Coniferous forests are particularly extensive in the high latitudes and mountainous country of the temperate and subarctic regions, where conifer trees have the edge over broadleaved hardwoods in the challenging climate. To a visitor hiking in the taiga of northern Canada or Russia, wildlife may seem scarce. But animals do flourish there, many of them acting as primary consumers, or herbivores.
A host of insects perform primary-consumer duties in the coniferous forest. Indeed, many feed directly on the conifers themselves. For example, the southern pine beetle is an important source of mortality for many of the iconic pines of the American Southeast, from loblolly to long-leaf, as well as various species in the mountain woodlands of Mexico and Central America. Often such insects bore into the bark or foliage of conifers when the trees are already afflicted with some malady, such as a lightning-strike wound.
Birdlife in the coniferous forest encompasses a great range of ecological niches, including many primary consumers. Among the most striking in North America is the Clark’s nutcracker, a handsome jay of high-elevation forests of the West. This intelligent bird harvests seeds from mountaintop conifers like the whitebark pine, then caches them over a broad area to serve as winter food sources. Meanwhile, other birds concentrate on berries and fruits of understory hardwood shrubs. A flurry of cedar waxwings might descend on a fruiting huckleberry or serviceberry thicket in a western coniferous forest, for example, while in a jack-pine stand in the upper Midwest or Northeast a northern cardinal might forage on partridge berries.
Mammalian primary consumers in coniferous forests range from small rodents to the largest animals native to the ecosystem. Squirrels hoard supplies of pine nuts, occasionally raided by huge brown bears that straddle several ecological niches, as devoted omnivores. In both North America and Eurasia one of the heftiest primary consumers is the moose (called elk in the Old World), a giant, bulbous-nosed deer on towering legs. In the North American boreal forest, woodland caribou nibble lichen in groves of spruce and fir, and snowshoe hares feed on twigs, bark and vegetation.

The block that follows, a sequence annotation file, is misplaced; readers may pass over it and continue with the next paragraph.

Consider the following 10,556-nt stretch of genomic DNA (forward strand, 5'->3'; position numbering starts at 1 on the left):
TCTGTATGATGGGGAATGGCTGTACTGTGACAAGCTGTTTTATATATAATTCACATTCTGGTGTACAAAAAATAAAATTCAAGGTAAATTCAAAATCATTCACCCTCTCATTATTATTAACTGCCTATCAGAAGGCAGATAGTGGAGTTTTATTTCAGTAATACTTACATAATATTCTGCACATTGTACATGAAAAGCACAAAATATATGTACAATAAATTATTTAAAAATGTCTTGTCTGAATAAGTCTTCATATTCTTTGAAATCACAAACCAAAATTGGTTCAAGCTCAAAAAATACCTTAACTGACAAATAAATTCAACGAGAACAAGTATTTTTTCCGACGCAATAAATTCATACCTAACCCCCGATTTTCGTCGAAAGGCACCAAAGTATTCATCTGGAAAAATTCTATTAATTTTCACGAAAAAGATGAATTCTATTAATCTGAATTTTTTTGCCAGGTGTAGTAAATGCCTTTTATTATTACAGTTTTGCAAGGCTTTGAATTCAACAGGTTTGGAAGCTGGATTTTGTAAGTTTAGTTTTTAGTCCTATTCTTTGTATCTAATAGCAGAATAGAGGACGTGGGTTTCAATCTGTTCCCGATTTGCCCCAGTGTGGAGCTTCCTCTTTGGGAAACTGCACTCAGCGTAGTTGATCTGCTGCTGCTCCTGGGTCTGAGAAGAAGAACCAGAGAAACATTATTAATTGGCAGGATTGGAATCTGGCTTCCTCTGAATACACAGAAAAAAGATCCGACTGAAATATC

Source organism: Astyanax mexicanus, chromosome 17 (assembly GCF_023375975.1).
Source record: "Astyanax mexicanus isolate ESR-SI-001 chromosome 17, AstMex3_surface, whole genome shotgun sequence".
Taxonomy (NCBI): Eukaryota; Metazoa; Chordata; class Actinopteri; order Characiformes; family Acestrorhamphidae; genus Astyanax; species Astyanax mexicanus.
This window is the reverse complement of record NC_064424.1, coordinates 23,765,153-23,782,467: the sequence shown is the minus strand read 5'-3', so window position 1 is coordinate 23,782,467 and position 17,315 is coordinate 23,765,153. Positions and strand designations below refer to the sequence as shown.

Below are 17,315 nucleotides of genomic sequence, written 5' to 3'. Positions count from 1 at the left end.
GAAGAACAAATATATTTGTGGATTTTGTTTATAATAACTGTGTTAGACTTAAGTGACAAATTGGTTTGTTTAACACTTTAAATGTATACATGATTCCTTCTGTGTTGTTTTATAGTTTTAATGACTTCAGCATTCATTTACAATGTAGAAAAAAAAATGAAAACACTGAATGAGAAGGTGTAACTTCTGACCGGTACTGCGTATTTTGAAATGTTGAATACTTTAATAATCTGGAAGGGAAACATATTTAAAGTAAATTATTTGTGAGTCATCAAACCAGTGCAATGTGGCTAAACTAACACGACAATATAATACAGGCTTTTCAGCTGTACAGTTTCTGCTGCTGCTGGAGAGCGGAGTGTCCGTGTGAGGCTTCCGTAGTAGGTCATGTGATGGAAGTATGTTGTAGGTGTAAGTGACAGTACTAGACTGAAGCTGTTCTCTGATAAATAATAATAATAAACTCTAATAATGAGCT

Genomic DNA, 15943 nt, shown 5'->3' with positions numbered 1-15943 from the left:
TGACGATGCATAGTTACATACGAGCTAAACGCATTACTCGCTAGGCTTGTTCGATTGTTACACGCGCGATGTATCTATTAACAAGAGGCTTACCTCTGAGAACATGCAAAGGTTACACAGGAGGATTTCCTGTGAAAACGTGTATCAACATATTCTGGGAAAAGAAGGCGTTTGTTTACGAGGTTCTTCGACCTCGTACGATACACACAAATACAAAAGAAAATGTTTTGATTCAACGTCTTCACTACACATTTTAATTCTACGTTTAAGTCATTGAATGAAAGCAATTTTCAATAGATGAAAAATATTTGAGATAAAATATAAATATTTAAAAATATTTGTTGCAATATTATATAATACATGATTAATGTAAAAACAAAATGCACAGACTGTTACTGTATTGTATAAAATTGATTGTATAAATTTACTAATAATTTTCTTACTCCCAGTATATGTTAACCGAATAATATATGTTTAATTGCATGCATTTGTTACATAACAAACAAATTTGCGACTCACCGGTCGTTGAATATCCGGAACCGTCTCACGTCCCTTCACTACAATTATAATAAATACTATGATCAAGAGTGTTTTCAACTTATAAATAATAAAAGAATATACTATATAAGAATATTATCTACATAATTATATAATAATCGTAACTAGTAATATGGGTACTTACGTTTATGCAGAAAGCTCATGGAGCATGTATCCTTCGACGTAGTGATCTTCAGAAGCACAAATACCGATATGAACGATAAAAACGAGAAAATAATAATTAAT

Primary consumers access energy ultimately supplied by the sun via photosynthetic organisms, mainly plants, fungi and lichen. They, in turn, are processed for energy by the secondary consumers that hunt them. A woodpecker will bore out the grubs of tree-feeding insects, and the arboreal weasels called martens and fishers pursue squirrels in the canopy of North America’s boreal and montane conifer forests. Even the largest mammals in the forest, such as caribou, elk and moose, may fall prey to large carnivores like gray wolves and pumas. Both brown and black bears sometimes resort to carnivory in between slurping mushrooms, berries and grubs, particularly targeting ungulate fawns and calves.
About the Author
Ethan Shaw is an independent naturalist and freelance outdoors/nature writer based in Oregon. He holds a B.S. in Wildlife Ecology and a graduate certificate in G.I.S. from the University of Wisconsin-Madison. His primary interests from both a fieldwork and writing perspective include landscape ecology, geomorphology, the classification of ecosystems, biogeography, wildlife/habitat relationships, and historical ecology. He’s written for a variety of outlets, including Earth Touch News, RootsRated, Backpacker, Terrain.org, and Atlas Obscura, and is presently working on a field guide.